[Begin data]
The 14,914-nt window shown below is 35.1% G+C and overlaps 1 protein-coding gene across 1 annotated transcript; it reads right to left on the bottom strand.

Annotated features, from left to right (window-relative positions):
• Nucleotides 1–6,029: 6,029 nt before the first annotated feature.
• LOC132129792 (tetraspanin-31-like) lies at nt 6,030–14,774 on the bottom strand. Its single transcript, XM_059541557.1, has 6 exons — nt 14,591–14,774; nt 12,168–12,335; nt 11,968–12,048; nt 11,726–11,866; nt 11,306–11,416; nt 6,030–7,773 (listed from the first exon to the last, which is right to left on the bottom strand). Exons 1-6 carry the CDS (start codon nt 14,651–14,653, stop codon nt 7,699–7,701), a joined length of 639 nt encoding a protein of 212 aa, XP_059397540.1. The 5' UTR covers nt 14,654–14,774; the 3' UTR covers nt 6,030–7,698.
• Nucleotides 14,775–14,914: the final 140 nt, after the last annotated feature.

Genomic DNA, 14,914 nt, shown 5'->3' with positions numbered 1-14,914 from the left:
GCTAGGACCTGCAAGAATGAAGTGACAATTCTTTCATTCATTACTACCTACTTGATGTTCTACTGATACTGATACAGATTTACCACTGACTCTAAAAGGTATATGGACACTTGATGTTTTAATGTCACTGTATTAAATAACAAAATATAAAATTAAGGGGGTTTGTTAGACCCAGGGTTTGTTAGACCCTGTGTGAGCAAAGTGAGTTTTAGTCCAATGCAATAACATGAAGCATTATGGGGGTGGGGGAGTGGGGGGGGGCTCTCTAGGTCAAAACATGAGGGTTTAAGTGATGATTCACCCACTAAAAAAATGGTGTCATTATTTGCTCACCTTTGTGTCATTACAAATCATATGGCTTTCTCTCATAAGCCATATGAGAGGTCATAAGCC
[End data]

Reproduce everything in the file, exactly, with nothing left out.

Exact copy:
The 14,914-nt window shown below is 35.1% G+C and overlaps 1 protein-coding gene across 1 annotated transcript; it reads right to left on the bottom strand.

Annotated features, from left to right (window-relative positions):
• Nucleotides 1–6,029: 6,029 nt before the first annotated feature.
• LOC132129792 (tetraspanin-31-like) lies at nt 6,030–14,774 on the bottom strand. Its single transcript, XM_059541557.1, has 6 exons — nt 14,591–14,774; nt 12,168–12,335; nt 11,968–12,048; nt 11,726–11,866; nt 11,306–11,416; nt 6,030–7,773 (listed from the first exon to the last, which is right to left on the bottom strand). Exons 1-6 carry the CDS (start codon nt 14,651–14,653, stop codon nt 7,699–7,701), a joined length of 639 nt encoding a protein of 212 aa, XP_059397540.1. The 5' UTR covers nt 14,654–14,774; the 3' UTR covers nt 6,030–7,698.
• Nucleotides 14,775–14,914: the final 140 nt, after the last annotated feature.

Genomic DNA, 14,914 nt, shown 5'->3' with positions numbered 1-14,914 from the left:
GCTAGGACCTGCAAGAATGAAGTGACAATTCTTTCATTCATTACTACCTACTTGATGTTCTACTGATACTGATACAGATTTACCACTGACTCTAAAAGGTATATGGACACTTGATGTTTTAATGTCACTGTATTAAATAACAAAATATAAAATTAAGGGGGTTTGTTAGACCCAGGGTTTGTTAGACCCTGTGTGAGCAAAGTGAGTTTTAGTCCAATGCAATAACATGAAGCATTATGGGGGTGGGGGAGTGGGGGGGGGCTCTCTAGGTCAAAACATGAGGGTTTAAGTGATGATTCACCCACTAAAAAAATGGTGTCATTATTTGCTCACCTTTGTGTCATTACAAATCATATGGCTTTCTCTCATAAGCCATATGAGAGGTCATAAGCC